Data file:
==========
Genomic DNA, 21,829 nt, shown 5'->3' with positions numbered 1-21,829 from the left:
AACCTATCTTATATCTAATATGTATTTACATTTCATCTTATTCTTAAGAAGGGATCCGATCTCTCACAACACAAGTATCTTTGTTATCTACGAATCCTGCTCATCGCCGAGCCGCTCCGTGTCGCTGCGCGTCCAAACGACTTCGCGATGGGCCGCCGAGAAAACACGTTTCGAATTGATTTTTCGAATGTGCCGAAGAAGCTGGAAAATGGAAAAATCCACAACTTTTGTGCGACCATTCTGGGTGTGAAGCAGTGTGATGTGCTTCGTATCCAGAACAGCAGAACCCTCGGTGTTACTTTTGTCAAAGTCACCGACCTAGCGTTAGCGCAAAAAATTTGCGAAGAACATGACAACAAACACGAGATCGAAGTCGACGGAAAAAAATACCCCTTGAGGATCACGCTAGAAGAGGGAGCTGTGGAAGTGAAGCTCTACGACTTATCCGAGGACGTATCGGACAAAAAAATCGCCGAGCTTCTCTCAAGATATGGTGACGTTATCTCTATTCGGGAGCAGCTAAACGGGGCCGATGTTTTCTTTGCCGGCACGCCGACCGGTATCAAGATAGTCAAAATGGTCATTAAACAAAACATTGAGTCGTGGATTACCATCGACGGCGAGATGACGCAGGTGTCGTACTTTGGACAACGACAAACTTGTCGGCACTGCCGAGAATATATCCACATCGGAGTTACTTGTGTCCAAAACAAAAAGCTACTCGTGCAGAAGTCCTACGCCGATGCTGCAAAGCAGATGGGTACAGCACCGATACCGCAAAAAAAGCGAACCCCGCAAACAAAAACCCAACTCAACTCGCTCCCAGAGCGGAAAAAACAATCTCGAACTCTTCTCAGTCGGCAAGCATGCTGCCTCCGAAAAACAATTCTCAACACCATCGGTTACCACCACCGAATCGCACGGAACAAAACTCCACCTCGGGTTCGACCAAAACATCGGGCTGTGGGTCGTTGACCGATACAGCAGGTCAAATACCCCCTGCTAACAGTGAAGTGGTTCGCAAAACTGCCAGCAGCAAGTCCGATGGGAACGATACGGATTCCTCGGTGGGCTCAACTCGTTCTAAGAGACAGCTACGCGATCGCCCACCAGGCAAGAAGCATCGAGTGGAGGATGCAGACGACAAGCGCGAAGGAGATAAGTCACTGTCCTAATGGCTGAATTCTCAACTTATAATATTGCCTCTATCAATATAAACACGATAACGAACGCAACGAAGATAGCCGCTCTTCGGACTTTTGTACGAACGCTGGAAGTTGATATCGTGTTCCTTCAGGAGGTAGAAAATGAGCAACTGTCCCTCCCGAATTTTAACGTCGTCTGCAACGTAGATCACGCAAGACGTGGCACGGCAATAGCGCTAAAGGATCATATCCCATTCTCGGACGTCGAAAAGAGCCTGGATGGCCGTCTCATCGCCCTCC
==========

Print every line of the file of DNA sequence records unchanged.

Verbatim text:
Genomic DNA, 21,829 nt, shown 5'->3' with positions numbered 1-21,829 from the left:
AACCTATCTTATATCTAATATGTATTTACATTTCATCTTATTCTTAAGAAGGGATCCGATCTCTCACAACACAAGTATCTTTGTTATCTACGAATCCTGCTCATCGCCGAGCCGCTCCGTGTCGCTGCGCGTCCAAACGACTTCGCGATGGGCCGCCGAGAAAACACGTTTCGAATTGATTTTTCGAATGTGCCGAAGAAGCTGGAAAATGGAAAAATCCACAACTTTTGTGCGACCATTCTGGGTGTGAAGCAGTGTGATGTGCTTCGTATCCAGAACAGCAGAACCCTCGGTGTTACTTTTGTCAAAGTCACCGACCTAGCGTTAGCGCAAAAAATTTGCGAAGAACATGACAACAAACACGAGATCGAAGTCGACGGAAAAAAATACCCCTTGAGGATCACGCTAGAAGAGGGAGCTGTGGAAGTGAAGCTCTACGACTTATCCGAGGACGTATCGGACAAAAAAATCGCCGAGCTTCTCTCAAGATATGGTGACGTTATCTCTATTCGGGAGCAGCTAAACGGGGCCGATGTTTTCTTTGCCGGCACGCCGACCGGTATCAAGATAGTCAAAATGGTCATTAAACAAAACATTGAGTCGTGGATTACCATCGACGGCGAGATGACGCAGGTGTCGTACTTTGGACAACGACAAACTTGTCGGCACTGCCGAGAATATATCCACATCGGAGTTACTTGTGTCCAAAACAAAAAGCTACTCGTGCAGAAGTCCTACGCCGATGCTGCAAAGCAGATGGGTACAGCACCGATACCGCAAAAAAAGCGAACCCCGCAAACAAAAACCCAACTCAACTCGCTCCCAGAGCGGAAAAAACAATCTCGAACTCTTCTCAGTCGGCAAGCATGCTGCCTCCGAAAAACAATTCTCAACACCATCGGTTACCACCACCGAATCGCACGGAACAAAACTCCACCTCGGGTTCGACCAAAACATCGGGCTGTGGGTCGTTGACCGATACAGCAGGTCAAATACCCCCTGCTAACAGTGAAGTGGTTCGCAAAACTGCCAGCAGCAAGTCCGATGGGAACGATACGGATTCCTCGGTGGGCTCAACTCGTTCTAAGAGACAGCTACGCGATCGCCCACCAGGCAAGAAGCATCGAGTGGAGGATGCAGACGACAAGCGCGAAGGAGATAAGTCACTGTCCTAATGGCTGAATTCTCAACTTATAATATTGCCTCTATCAATATAAACACGATAACGAACGCAACGAAGATAGCCGCTCTTCGGACTTTTGTACGAACGCTGGAAGTTGATATCGTGTTCCTTCAGGAGGTAGAAAATGAGCAACTGTCCCTCCCGAATTTTAACGTCGTCTGCAACGTAGATCACGCAAGACGTGGCACGGCAATAGCGCTAAAGGATCATATCCCATTCTCGGACGTCGAAAAGAGCCTGGATGGCCGTCTCATCGCCCTCC